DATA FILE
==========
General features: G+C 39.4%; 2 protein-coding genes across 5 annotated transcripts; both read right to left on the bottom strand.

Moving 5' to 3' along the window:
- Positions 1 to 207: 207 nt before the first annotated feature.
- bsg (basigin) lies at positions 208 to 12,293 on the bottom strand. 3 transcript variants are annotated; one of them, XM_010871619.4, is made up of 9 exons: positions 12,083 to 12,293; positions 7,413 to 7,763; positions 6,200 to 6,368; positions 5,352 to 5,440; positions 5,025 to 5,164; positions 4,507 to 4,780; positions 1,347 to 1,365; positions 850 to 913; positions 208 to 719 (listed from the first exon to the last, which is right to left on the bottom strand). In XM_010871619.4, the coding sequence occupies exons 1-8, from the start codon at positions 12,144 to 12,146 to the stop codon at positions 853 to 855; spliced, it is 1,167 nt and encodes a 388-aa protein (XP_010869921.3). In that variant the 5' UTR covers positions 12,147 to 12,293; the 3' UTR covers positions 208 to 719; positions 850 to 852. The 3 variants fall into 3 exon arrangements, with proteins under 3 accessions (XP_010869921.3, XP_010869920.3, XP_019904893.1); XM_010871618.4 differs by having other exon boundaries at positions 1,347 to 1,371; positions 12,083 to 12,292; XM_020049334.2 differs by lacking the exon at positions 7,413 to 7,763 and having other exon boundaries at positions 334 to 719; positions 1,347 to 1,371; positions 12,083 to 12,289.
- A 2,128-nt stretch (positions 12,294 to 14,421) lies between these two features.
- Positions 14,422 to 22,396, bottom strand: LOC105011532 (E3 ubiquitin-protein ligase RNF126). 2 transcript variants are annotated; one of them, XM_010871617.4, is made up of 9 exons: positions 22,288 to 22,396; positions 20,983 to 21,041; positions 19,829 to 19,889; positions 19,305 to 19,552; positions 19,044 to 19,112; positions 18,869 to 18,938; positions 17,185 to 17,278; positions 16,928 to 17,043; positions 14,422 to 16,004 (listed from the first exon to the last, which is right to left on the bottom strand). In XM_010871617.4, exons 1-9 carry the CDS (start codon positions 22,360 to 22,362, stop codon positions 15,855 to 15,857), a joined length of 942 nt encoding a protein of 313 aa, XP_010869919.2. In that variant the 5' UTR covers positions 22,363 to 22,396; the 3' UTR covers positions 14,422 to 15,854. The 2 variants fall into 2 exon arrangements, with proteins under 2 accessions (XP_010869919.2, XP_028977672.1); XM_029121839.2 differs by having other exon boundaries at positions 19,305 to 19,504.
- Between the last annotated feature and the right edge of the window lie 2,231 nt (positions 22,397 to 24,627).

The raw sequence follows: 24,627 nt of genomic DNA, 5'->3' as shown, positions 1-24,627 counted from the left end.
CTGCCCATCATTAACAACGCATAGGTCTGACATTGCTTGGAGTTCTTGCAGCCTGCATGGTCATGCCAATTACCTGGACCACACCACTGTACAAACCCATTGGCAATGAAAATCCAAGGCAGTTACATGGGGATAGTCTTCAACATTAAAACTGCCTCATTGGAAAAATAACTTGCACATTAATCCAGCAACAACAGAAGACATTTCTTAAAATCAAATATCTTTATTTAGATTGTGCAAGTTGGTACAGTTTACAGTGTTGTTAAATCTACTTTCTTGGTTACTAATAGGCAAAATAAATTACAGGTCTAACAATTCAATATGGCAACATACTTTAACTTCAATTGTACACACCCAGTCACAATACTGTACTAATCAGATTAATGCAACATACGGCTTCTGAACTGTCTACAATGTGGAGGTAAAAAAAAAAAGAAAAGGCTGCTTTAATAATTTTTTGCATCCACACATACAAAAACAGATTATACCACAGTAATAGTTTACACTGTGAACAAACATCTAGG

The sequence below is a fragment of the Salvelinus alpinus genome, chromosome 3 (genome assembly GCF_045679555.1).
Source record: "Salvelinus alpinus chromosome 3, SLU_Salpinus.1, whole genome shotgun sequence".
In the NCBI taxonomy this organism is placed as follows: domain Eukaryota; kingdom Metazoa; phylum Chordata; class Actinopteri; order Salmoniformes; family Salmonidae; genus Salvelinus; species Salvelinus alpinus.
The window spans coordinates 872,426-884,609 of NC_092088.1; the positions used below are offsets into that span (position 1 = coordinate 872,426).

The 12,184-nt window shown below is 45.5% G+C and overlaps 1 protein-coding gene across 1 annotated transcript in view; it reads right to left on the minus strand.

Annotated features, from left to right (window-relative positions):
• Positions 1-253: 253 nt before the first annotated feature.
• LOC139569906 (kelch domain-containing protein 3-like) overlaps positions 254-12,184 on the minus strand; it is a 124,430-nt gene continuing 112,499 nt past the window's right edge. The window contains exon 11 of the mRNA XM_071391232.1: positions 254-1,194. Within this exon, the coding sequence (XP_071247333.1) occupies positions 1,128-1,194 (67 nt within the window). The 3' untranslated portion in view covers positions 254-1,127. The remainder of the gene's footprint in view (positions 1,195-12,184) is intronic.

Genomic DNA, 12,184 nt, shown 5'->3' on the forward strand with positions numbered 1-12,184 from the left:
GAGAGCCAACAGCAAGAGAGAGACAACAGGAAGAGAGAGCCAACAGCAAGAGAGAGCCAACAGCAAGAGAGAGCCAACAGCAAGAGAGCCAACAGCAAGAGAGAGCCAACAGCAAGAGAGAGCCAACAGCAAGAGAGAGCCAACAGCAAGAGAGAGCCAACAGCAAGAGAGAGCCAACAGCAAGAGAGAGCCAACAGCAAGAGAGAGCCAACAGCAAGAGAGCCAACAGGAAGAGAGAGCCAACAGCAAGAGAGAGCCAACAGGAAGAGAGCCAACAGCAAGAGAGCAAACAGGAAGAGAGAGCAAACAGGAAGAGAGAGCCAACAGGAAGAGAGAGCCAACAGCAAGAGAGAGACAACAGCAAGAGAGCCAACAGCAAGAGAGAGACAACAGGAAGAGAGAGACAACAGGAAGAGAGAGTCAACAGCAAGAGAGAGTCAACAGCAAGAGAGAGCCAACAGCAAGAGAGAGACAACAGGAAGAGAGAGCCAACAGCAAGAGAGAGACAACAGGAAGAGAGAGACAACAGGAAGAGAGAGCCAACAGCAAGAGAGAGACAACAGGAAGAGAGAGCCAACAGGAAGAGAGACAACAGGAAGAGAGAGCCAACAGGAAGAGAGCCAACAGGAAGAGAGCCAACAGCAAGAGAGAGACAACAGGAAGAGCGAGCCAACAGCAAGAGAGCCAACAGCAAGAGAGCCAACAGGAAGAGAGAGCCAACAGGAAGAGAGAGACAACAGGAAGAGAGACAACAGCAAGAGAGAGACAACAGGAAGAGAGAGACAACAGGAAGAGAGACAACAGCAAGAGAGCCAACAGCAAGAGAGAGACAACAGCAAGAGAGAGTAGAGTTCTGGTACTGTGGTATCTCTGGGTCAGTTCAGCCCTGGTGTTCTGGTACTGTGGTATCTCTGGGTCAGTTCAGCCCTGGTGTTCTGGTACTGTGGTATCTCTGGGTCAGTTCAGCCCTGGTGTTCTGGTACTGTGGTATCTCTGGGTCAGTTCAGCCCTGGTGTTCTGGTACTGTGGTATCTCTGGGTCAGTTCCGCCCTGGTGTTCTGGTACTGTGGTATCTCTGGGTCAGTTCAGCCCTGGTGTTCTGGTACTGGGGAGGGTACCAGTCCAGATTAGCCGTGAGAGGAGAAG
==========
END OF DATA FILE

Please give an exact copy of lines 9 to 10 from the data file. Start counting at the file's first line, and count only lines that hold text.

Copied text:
CTGCCCATCATTAACAACGCATAGGTCTGACATTGCTTGGAGTTCTTGCAGCCTGCATGGTCATGCCAATTACCTGGACCACACCACTGTACAAACCCATTGGCAATGAAAATCCAAGGCAGTTACATGGGGATAGTCTTCAACATTAAAACTGCCTCATTGGAAAAATAACTTGCACATTAATCCAGCAACAACAGAAGACATTTCTTAAAATCAAATATCTTTATTTAGATTGTGCAAGTTGGTACAGTTTACAGTGTTGTTAAATCTACTTTCTTGGTTACTAATAGGCAAAATAAATTACAGGTCTAACAATTCAATATGGCAACATACTTTAACTTCAATTGTACACACCCAGTCACAATACTGTACTAATCAGATTAATGCAACATACGGCTTCTGAACTGTCTACAATGTGGAGGTAAAAAAAAAAAGAAAAGGCTGCTTTAATAATTTTTTGCATCCACACATACAAAAACAGATTATACCACAGTAATAGTTTACACTGTGAACAAACATCTAGG

The sequence below is a fragment of the Salvelinus alpinus genome, chromosome 3 (genome assembly GCF_045679555.1).